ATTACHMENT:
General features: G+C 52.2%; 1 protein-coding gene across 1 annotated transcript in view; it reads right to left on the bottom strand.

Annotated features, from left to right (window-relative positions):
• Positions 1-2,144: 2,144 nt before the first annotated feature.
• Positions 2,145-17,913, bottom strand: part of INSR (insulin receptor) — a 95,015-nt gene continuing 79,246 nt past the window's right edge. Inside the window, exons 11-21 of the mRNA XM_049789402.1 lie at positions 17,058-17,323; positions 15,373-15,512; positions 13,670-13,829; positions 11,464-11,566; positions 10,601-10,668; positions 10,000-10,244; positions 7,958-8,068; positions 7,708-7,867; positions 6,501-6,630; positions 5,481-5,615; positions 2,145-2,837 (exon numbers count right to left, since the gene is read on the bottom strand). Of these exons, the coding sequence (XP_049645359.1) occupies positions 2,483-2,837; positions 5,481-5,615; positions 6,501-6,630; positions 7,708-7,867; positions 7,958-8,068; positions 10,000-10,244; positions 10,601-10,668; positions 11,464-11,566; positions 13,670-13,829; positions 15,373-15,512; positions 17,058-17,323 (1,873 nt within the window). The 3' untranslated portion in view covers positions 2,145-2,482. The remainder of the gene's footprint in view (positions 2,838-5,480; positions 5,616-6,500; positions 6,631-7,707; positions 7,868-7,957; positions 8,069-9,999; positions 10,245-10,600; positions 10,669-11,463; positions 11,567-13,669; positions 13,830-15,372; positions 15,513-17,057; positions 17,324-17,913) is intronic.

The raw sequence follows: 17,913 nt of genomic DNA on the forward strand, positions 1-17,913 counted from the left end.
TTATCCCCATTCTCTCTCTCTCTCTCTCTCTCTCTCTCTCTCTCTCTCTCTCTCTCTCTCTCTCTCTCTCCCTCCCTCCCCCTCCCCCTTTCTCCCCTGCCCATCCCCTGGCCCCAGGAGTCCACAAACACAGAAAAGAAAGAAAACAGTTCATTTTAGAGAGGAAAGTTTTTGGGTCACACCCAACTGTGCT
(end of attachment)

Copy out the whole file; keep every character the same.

General features: G+C 52.2%; 1 protein-coding gene across 1 annotated transcript in view; it reads right to left on the bottom strand.

Annotated features, from left to right (window-relative positions):
• Positions 1-2,144: 2,144 nt before the first annotated feature.
• Positions 2,145-17,913, bottom strand: part of INSR (insulin receptor) — a 95,015-nt gene continuing 79,246 nt past the window's right edge. Inside the window, exons 11-21 of the mRNA XM_049789402.1 lie at positions 17,058-17,323; positions 15,373-15,512; positions 13,670-13,829; positions 11,464-11,566; positions 10,601-10,668; positions 10,000-10,244; positions 7,958-8,068; positions 7,708-7,867; positions 6,501-6,630; positions 5,481-5,615; positions 2,145-2,837 (exon numbers count right to left, since the gene is read on the bottom strand). Of these exons, the coding sequence (XP_049645359.1) occupies positions 2,483-2,837; positions 5,481-5,615; positions 6,501-6,630; positions 7,708-7,867; positions 7,958-8,068; positions 10,000-10,244; positions 10,601-10,668; positions 11,464-11,566; positions 13,670-13,829; positions 15,373-15,512; positions 17,058-17,323 (1,873 nt within the window). The 3' untranslated portion in view covers positions 2,145-2,482. The remainder of the gene's footprint in view (positions 2,838-5,480; positions 5,616-6,500; positions 6,631-7,707; positions 7,868-7,957; positions 8,069-9,999; positions 10,245-10,600; positions 10,669-11,463; positions 11,567-13,669; positions 13,830-15,372; positions 15,513-17,057; positions 17,324-17,913) is intronic.

The raw sequence follows: 17,913 nt of genomic DNA on the forward strand, positions 1-17,913 counted from the left end.
TTATCCCCATTCTCTCTCTCTCTCTCTCTCTCTCTCTCTCTCTCTCTCTCTCTCTCTCTCTCTCTCTCTCCCTCCCTCCCCCTCCCCCTTTCTCCCCTGCCCATCCCCTGGCCCCAGGAGTCCACAAACACAGAAAAGAAAGAAAACAGTTCATTTTAGAGAGGAAAGTTTTTGGGTCACACCCAACTGTGCT